|(Photo by Geri Dagys)|
The UN survey gives us insight into the general mood in different countries. People everywhere are checking it to see where they stand in the happiness rankings.
At first glance the Scandinavian countries are the happiest, with Denmark topping the list, followed by Finland and Norway, and then the Netherlands. In our region Cambodia ranks as least happy, at 140th just 16 places from the bottom of the list. The happiest are Singaporeans, ranked 30th, followed by Thailand, Malaysia (56), Vietnam (63), Indonesia (76), the Philippines (92), Laos (109) and Myanmar (121). By comparison Cambodia is down in the dumps with Sri Lanka (137), Nepal (135), Afghanistan (143) and, saddest of all, Togo (156).
Though the rankings cannot be considered scientific, they give us a rough comparison in the level of contentment across the world. The results are based a ‘life evaluation score’ that combines a variety of factors, including health, family, job security, political freedom and government corruption.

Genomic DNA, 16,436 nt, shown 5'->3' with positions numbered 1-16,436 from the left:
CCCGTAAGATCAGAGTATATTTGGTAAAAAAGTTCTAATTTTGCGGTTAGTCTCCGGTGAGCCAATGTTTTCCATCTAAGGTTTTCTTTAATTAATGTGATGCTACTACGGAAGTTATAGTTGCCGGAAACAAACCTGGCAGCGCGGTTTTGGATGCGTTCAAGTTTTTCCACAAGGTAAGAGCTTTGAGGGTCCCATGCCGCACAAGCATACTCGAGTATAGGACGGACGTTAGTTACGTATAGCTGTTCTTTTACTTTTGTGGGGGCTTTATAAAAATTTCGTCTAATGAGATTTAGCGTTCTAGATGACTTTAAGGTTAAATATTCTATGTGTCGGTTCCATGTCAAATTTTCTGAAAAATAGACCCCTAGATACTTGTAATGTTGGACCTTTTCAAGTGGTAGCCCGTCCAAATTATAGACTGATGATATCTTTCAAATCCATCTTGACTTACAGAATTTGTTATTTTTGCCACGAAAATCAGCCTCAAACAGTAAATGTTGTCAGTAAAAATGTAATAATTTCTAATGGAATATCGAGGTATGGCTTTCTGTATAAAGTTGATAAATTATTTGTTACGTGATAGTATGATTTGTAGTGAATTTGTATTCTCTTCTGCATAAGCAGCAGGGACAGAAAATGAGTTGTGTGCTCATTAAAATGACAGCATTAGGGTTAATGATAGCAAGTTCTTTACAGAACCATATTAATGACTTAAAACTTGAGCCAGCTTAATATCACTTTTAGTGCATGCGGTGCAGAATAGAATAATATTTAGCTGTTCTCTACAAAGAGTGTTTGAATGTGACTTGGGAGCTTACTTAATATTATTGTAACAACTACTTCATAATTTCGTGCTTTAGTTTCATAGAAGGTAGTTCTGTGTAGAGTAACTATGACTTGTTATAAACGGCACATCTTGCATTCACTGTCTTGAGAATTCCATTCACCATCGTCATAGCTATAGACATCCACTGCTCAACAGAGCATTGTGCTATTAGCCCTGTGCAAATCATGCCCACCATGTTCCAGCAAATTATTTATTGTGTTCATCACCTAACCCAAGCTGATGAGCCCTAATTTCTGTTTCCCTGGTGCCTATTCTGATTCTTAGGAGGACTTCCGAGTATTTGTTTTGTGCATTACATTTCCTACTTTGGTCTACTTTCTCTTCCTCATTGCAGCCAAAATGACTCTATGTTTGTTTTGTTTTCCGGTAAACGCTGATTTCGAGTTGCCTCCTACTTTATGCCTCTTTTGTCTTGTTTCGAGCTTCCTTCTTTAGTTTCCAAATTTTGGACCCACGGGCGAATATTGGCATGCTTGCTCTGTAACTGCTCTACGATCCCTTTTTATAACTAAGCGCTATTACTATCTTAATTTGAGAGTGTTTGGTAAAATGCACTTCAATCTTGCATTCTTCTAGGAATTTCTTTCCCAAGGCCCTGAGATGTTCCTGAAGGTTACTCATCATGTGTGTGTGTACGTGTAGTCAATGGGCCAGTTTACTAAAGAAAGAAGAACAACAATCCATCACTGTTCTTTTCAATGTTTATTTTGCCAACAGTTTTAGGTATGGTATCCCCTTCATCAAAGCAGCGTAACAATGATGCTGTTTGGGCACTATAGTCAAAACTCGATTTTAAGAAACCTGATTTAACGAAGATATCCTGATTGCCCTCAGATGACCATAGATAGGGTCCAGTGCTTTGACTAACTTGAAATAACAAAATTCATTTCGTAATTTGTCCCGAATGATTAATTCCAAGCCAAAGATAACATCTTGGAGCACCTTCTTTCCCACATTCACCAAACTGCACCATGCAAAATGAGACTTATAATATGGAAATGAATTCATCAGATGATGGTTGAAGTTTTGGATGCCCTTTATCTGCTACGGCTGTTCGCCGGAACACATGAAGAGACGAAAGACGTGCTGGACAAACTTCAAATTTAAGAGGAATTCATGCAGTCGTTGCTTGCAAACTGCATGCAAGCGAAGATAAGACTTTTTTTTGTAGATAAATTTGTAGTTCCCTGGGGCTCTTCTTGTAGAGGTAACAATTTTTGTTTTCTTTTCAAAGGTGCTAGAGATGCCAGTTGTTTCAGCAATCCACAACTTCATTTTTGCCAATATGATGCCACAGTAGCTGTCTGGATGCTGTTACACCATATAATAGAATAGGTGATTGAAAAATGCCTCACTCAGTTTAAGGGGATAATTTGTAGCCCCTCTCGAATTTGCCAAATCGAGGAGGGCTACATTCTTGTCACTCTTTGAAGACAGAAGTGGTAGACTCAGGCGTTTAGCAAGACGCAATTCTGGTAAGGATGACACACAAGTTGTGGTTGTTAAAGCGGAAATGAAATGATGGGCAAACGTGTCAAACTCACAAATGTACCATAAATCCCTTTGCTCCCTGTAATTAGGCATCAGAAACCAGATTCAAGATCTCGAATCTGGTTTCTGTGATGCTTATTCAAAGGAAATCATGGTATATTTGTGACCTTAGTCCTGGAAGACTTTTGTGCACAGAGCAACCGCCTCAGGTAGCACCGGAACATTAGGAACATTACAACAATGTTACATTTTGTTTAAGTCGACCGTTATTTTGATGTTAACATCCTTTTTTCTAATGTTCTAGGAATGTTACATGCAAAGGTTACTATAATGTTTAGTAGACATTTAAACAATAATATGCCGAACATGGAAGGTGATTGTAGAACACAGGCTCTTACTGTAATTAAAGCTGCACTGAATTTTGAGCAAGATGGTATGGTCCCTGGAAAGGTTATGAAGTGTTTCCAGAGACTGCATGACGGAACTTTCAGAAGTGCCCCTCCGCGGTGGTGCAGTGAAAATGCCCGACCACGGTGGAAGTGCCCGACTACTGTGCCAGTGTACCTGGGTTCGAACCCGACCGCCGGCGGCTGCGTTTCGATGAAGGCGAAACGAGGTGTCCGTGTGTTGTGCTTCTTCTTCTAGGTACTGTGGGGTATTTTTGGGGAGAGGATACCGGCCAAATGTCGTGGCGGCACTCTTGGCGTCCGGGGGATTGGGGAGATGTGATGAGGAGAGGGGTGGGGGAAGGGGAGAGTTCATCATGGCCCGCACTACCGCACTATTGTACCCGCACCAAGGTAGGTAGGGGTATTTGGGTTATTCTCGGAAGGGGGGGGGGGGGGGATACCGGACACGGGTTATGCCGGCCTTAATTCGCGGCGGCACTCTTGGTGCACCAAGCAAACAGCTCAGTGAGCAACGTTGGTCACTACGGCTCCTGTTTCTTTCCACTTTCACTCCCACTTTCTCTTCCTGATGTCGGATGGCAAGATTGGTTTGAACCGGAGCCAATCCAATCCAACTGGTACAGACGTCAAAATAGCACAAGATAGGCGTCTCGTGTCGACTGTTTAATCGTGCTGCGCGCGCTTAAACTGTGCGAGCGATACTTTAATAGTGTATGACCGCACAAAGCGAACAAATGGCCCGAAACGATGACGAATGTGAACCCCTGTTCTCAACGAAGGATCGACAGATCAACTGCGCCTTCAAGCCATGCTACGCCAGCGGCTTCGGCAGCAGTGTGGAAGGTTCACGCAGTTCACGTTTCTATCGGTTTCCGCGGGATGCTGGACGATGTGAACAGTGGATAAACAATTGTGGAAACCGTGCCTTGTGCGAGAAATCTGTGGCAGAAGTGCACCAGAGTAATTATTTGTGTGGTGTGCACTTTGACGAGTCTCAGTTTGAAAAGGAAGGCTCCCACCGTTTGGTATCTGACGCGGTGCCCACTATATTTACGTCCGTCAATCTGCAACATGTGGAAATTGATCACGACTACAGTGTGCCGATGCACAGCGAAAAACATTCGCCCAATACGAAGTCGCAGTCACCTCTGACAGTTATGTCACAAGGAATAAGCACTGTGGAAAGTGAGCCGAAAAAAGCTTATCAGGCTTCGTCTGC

The state of the economy is not the only major mood-changer. Loneliness has the same effect on life expectancy as smoking 15 cigarettes a day. A jobless villager can be more satisfied with life than a lonely chief executive in a big city.
“Happiness may have different meanings for different people. But we can all agree that it means working to end conflict, poverty and other unfortunate conditions in which so many of our fellow human beings live,” UN Secretary-General Ban Ki-moon said on World Happiness Day.
Following the UN’s embracing of happiness as a serious issue to be measured every year, we will never be short of data on international wellbeing. The data are the focus of growing debate, which could eventually lead to more measures to prevent problems like famine and rights abuses. Knowledge is power, and now that we are in the know, it’s time to take action to secure our right to happiness.
(The Nation, Thailand) /CT